It has happened again.
People were going about their business at Apiate, a village near Bogoso, in the Western Region, on January 20, 2022.
All of a sudden, all they heard was a very loud BANG!…BOOM!
To some of them, that was the last noise they were ever to hear on Planet Earth.
To others, the noise was followed by excruciating pain.
Some suffered stinging burns.
Others had lacerations on all parts of their bodies.
Clothing was torn off the bodies of many. Iron sheets and woodwork tumbled down, burying bodies beneath them. A road “broke” in half – as if it had been bombed from the air by a jet fighter.
Buildings everywhere in the village collapsed like Lego structures. News footage of the destruction captured the wails of one person who must have been standing near whoever shot the film: “Ei!…Ei!…Ei!…Ei!”
Yes, the person was so stupefied that only a single-word vocabulary emanated from his vocal chords. Ei!…Ei!…Ei!
How often will Ghanaians condemn themselves to uttering such lamentations?
For without prejudice to any “investigations” that are being carried out, the facts known so far point clearly to a word which seldom occurs in our discourse but which we cannot avoid – neglect!
Our scientists and lawyers have put their heads together and written Regulations that oblige persons transporting explosives to observe certain safety measures that should have made the accident at Apiate simply impossible, repeat impossible.
Regulations such as: “A person who transports explosives … shall give notice to the Chief Inspector of Mines about the type and amount of explosives to be transported at least forty-eight hours before the explosives are transported.”
Was this done? The investigators should tell us that as quickly as possible. For we don’t want to be mystified into lamenting ceaselessly, as if Fate is trying to punish us (as numerous false prophets are no doubt proclaiming already!)
Other Regulations specify that:
A person who drives a vehicle that carries explosives shall not carry explosives in the driver’s cab of that vehicle;
A person who drives a vehicle in which explosives are transported shall keep the interior of the explosives compartment clean and in good order.
A person who uses a vehicle to transport explosives shall ensure that the vehicle is authorised and (a) is of sound construction and free from any patent defect, and is maintained in good working order;
(b) is propelled by a diesel engine;
(c) is provided with two fire extinguishers mounted on a suitable holder that are readily available for use and which are kept in good working order at all times;…
(j) the exhaust pipe of the vehicle is fitted and directed in a manner that ensures that neither the pipe nor the exhaust gases pass under any part of the compartment used for carrying the explosives;
except where the vehicle is empty, [it must have] at each corner, so as to be distinctly visible from the front and rear, a red flag at least four hundred and fifty millimetres square, with the letter “E” in black superimposed in the middle; the vehicle is loaded with explosives, [shall be] posted on the two sides and on the front and the rear in red paint on a white background and in a manner that enables it to be distinctly visible from the front, rear and sides, a sign that bears the words:”DANGER-EXPLOSIVES”;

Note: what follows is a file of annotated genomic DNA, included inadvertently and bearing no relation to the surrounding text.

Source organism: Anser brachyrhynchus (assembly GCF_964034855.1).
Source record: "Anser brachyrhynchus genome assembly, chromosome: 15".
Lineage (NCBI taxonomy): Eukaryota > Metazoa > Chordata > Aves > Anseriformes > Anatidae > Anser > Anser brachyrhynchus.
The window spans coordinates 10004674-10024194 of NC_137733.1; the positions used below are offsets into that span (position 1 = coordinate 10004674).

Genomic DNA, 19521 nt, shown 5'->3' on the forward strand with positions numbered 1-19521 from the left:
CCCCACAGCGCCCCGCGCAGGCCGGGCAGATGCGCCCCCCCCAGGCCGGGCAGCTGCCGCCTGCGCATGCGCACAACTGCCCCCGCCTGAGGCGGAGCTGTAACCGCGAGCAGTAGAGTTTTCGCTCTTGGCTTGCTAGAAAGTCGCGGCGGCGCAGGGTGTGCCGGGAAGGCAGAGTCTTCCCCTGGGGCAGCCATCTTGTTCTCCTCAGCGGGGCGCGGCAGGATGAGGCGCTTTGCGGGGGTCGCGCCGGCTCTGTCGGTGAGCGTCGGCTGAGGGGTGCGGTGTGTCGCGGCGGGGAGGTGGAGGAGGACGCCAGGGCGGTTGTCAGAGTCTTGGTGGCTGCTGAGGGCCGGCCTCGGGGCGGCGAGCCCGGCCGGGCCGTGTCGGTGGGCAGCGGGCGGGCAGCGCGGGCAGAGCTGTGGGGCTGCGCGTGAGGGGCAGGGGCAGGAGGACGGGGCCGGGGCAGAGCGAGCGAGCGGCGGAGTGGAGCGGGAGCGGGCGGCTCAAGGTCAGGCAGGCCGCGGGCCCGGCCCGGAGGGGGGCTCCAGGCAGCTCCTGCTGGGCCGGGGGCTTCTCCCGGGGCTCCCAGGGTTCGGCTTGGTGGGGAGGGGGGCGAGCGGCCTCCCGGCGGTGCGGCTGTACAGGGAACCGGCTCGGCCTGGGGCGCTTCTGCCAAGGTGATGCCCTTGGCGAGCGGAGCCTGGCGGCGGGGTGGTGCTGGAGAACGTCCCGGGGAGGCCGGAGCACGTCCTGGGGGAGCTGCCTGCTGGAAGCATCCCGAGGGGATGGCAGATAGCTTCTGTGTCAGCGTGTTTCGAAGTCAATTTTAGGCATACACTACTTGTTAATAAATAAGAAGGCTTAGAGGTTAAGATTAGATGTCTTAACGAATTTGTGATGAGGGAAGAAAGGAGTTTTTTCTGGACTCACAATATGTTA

*REGULATION 105—ROUTE AND SPEED LIMIT*
(1) A person who transports explosives by road shall convey the explosives by the most direct route and by the quickest and safest means…
4. A person who drives a vehicle that is transporting explosives shall not drive faster than sixty kilometres per hour.
Regulation 106—Hours for conveying explosives by roads
A person who transports explosives in a motor vehicle, shall transport the explosives between 6.00 am and 6.00 pm.
*REGULATION 107—VEHICLES TO BE ACCOMPANIED BY COMPETENT PERSON AND POLICE ESCORT*
(1) A person who transports explosives in a road vehicle shall ensure that the explosives are under the direct control of a person who has a certificate of competency in explosives in accordance with Regulation 15 (2).
(2) Without limiting sub-regulation (1), a person who transports explosives in a road vehicle shall ensure that the transportation is done under a police escort.
[A vehicle carrying explosives can only park in a] town or village at a location off a public road and at a reasonable and safe distance from an inhabited building, if the vehicle is kept in charge of a blastman and is accompanied by a police escort, both of whom stay with the vehicle throughout the period the vehicle is parked.
Preliminary reports say that the vehicle carrying the explosives was in collision with a motor-cycle or an adapted motor-cycle and that the driver got out of the vehicle to warn people nearby to leave their homes and work-places because he feared it would catch fire and cause a deadly blast. If he did this, he deserves praise.
The question is: if the vehicle had a police escort – as required by the Regulations – how could a motorbike come so close to the vehicle as to collide with it?
The answers to these questions must, I repeat, be given to the public. For we all know how corrupt many systems in Ghana are, and it is patent that those who neglected to conform with the Regulations would do everything to cover up their neglect.
Without anyone caring enough for the public safety as to expose and punish them, so that others might learn that if they engage in such neglect in future, they too will be exposed and punished.
By Cameron Duodu